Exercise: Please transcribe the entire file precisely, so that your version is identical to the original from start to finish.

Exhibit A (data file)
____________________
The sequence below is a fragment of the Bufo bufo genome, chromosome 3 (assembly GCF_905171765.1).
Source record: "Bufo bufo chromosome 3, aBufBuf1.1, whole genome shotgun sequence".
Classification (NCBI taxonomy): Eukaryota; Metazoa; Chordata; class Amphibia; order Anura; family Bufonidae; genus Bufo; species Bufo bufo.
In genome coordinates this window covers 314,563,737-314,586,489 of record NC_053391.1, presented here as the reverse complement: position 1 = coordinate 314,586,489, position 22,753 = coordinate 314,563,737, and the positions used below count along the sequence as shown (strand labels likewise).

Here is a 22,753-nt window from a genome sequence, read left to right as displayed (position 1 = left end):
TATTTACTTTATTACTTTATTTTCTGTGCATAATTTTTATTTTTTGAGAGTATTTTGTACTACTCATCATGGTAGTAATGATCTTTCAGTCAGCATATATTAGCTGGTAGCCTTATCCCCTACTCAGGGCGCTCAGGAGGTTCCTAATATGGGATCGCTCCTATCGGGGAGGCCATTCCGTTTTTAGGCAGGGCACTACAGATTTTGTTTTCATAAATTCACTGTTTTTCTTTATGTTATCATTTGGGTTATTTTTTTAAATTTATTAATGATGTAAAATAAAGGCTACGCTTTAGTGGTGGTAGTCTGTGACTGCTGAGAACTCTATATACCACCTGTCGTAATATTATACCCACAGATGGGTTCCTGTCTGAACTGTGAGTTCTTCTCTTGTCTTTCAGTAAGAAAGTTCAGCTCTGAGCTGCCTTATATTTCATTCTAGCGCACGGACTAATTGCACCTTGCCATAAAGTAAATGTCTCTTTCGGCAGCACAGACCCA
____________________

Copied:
The sequence below is a fragment of the Bufo bufo genome, chromosome 3 (assembly GCF_905171765.1).
Source record: "Bufo bufo chromosome 3, aBufBuf1.1, whole genome shotgun sequence".
Classification (NCBI taxonomy): Eukaryota; Metazoa; Chordata; class Amphibia; order Anura; family Bufonidae; genus Bufo; species Bufo bufo.
In genome coordinates this window covers 314,563,737-314,586,489 of record NC_053391.1, presented here as the reverse complement: position 1 = coordinate 314,586,489, position 22,753 = coordinate 314,563,737, and the positions used below count along the sequence as shown (strand labels likewise).

Here is a 22,753-nt window from a genome sequence, read left to right as displayed (position 1 = left end):
TATTTACTTTATTACTTTATTTTCTGTGCATAATTTTTATTTTTTGAGAGTATTTTGTACTACTCATCATGGTAGTAATGATCTTTCAGTCAGCATATATTAGCTGGTAGCCTTATCCCCTACTCAGGGCGCTCAGGAGGTTCCTAATATGGGATCGCTCCTATCGGGGAGGCCATTCCGTTTTTAGGCAGGGCACTACAGATTTTGTTTTCATAAATTCACTGTTTTTCTTTATGTTATCATTTGGGTTATTTTTTTAAATTTATTAATGATGTAAAATAAAGGCTACGCTTTAGTGGTGGTAGTCTGTGACTGCTGAGAACTCTATATACCACCTGTCGTAATATTATACCCACAGATGGGTTCCTGTCTGAACTGTGAGTTCTTCTCTTGTCTTTCAGTAAGAAAGTTCAGCTCTGAGCTGCCTTATATTTCATTCTAGCGCACGGACTAATTGCACCTTGCCATAAAGTAAATGTCTCTTTCGGCAGCACAGACCCA